We have all been waiting to find out if Pangu Team or other hackers would jailbreak iOS 9.1 or the first public beta of iOS 9.2, which was officially released by Apple last week. Now several news organizations are reporting that an untethered jailbreak of iOS 9.1 has in fact been achieved.
An anonymous group of hackers has completed a jailbreak of iOS 9.1 and the 9.2 beta. The team has received a $1 million-dollar reward from private zero-day buyer Zerodium by meeting Zerodium’s “9.1 Million Dollar iOS 9 Bug Bounty ” by October 31. Zerodium is a private subscription-based security firm. The company announced its bounty on September 21 in a press release:
The Million Dollar iOS 9 Bug Bounty is tailored for experienced security researchers, reverse engineers, and jailbreak developers, and is an offer made by ZERODIUM to pay out a total of three million U.S. dollars ($3,000,000.00) in rewards for iOS exploits/jailbreaks. ZERODIUM will pay out one million U.S. dollars ($1,000,000.00) to each individual or team who creates and submits to ZERODIUM an exclusive, browser-based, and untethered jailbreak for the latest Apple iOS 9 operating system and devices.
The guidelines required the exploit to work through a browser like Safari or Google Chrome, a text message, or a multimedia message. This effectively meant that the hackers would need to find a chain of bugs, rather than a single vulnerability. The key was their ability to jailbreak an iPhone from afar.
Zerodium founder Chaouki Bekrar announced that the company has indeed paid out a $1 million-dollar bounty under the program. Although two teams submitted entries, only one was selected as a full and remote jailbreak. Zerodium is a start-up firm whose clients include major multinational corporations and the government. Bekrar revealed that the jailbreak will be shopped to those clients, such as defense contractors, who need top-level cybersecurity. Although the jailbreak will not immediately be disclosed to Cupertino, Bekrar said the company may inform Apple of the source of its vulnerabilities at a later date.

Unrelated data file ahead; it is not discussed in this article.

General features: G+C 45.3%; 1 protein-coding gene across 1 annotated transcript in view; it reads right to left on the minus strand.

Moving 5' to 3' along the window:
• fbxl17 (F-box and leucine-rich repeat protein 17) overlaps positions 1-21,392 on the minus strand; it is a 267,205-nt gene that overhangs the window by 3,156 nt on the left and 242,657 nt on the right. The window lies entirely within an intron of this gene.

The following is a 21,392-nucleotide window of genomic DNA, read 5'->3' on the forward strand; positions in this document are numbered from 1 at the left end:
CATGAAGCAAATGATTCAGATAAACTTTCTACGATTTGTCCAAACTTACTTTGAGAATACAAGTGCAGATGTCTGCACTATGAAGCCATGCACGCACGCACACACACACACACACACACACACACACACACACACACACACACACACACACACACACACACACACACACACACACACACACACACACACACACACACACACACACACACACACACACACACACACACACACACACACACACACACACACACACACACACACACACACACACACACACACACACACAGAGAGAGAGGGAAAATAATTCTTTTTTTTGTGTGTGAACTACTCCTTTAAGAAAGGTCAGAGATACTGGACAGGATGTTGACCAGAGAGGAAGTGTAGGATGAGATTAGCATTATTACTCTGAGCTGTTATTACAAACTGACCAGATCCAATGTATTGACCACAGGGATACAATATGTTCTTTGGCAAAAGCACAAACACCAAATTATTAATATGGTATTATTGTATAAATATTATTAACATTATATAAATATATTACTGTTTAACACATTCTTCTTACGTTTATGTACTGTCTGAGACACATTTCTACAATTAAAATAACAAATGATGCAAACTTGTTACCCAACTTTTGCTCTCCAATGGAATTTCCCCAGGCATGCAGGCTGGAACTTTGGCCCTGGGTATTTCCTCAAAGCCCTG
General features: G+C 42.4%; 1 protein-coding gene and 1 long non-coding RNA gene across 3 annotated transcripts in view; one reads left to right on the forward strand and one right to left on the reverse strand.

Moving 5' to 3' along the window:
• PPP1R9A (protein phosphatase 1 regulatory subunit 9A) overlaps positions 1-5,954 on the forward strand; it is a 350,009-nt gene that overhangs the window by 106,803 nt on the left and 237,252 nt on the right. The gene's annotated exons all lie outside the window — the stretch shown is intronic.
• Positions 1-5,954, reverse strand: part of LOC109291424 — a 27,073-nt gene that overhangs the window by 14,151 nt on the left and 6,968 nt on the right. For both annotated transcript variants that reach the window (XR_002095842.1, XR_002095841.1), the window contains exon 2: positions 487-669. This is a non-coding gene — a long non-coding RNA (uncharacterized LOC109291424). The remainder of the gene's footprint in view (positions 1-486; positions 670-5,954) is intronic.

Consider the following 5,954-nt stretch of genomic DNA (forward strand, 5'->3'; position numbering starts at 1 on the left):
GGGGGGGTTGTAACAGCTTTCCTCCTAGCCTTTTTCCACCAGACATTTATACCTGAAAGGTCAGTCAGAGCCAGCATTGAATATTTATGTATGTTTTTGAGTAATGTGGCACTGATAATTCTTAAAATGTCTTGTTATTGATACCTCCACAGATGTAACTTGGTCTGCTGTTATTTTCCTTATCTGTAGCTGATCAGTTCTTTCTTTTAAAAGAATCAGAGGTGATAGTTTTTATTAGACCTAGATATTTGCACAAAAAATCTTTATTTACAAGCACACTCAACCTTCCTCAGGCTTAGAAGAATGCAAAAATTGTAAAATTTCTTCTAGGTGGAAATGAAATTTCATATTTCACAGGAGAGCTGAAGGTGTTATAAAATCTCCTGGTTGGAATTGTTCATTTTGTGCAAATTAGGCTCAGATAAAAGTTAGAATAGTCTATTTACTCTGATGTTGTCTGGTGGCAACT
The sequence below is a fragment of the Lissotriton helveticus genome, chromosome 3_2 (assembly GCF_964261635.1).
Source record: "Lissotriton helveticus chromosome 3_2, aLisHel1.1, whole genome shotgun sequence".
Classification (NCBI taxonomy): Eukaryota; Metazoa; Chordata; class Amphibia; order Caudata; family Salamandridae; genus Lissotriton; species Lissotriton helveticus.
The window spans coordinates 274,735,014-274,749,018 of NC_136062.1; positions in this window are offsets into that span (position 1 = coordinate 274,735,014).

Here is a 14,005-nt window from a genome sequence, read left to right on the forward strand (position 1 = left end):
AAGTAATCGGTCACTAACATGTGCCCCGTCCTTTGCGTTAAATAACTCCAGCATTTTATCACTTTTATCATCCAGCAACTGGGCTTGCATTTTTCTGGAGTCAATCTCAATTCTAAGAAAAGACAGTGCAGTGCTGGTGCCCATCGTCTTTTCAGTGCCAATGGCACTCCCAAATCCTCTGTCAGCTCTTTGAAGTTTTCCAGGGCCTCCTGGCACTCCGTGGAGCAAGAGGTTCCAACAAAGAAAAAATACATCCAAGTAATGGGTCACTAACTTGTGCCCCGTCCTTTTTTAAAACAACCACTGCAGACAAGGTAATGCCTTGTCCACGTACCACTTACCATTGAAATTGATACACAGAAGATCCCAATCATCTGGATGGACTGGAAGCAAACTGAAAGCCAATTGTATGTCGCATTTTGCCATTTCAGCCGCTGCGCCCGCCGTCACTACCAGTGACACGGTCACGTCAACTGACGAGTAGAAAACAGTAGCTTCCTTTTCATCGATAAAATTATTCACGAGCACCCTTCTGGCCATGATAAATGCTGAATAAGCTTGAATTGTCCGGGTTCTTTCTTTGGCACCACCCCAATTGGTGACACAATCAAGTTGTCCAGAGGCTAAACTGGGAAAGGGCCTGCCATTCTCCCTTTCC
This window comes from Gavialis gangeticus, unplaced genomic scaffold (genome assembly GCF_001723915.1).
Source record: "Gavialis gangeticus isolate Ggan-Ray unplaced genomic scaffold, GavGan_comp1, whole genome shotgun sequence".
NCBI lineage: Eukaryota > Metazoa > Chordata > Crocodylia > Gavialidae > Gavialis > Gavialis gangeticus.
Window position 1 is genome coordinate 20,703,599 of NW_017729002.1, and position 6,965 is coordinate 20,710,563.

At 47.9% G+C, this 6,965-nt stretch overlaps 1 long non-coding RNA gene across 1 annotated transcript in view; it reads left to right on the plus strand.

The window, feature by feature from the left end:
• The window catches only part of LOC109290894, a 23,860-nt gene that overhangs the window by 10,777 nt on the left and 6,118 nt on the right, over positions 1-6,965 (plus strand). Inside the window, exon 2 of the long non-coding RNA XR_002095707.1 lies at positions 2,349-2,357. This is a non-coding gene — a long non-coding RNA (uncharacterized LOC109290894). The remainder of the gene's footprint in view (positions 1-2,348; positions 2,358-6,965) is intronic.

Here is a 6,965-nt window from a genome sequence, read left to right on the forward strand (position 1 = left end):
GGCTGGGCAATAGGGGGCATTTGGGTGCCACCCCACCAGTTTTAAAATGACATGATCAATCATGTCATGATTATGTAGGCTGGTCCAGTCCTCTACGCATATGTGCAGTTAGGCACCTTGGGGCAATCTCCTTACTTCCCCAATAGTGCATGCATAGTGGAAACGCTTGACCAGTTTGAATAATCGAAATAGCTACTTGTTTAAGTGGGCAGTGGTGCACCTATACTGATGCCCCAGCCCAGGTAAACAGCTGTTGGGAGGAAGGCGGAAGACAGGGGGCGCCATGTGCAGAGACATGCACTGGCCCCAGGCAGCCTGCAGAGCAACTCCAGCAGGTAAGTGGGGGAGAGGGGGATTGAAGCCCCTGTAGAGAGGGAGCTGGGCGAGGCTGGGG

According to Zerodium, the untethered browser-based jailbreak exploits vulnerabilities across the entire Apple device spectrum, including iPhone 6 and 6 Plus, all iPhone 5 lines, iPad Air 2, iPad 3 and iPad 4, as well as iPad mini 4 and iPad mini 2. The jailbreak apparently includes vulnerabilities in the Google Chrome browser and iOS and successfully bypassed nearly all mitigations in place.
The jailbreak is unsettling because of the way Bekrar explains its potential impact:
But there’s no doubt that for some, this exploit is extremely valuable. …This exploit would allow [law enforcement and spy agencies] to get around any security measures and get into the target’s iPhone to intercept calls, messages, and access data stored in the phone.
Traditional hacker teams look at firms like Zerodium with considerable disapproval since their results are sold to customers who may use the security flaws for nefarious purposes, like surveillance of private citizens. Selling jailbreaks secretly to big entities also goes against the ethics of the hacker community, which typically release their work for free to the general public.
Groups like Pangu Team forgo financial rewards and focus on areas of iOS that could lead to improvements for everyday consumers. Pangu told El Reg it does not target Apple’s Safari browser because it could make the browser vulnerable to attackers.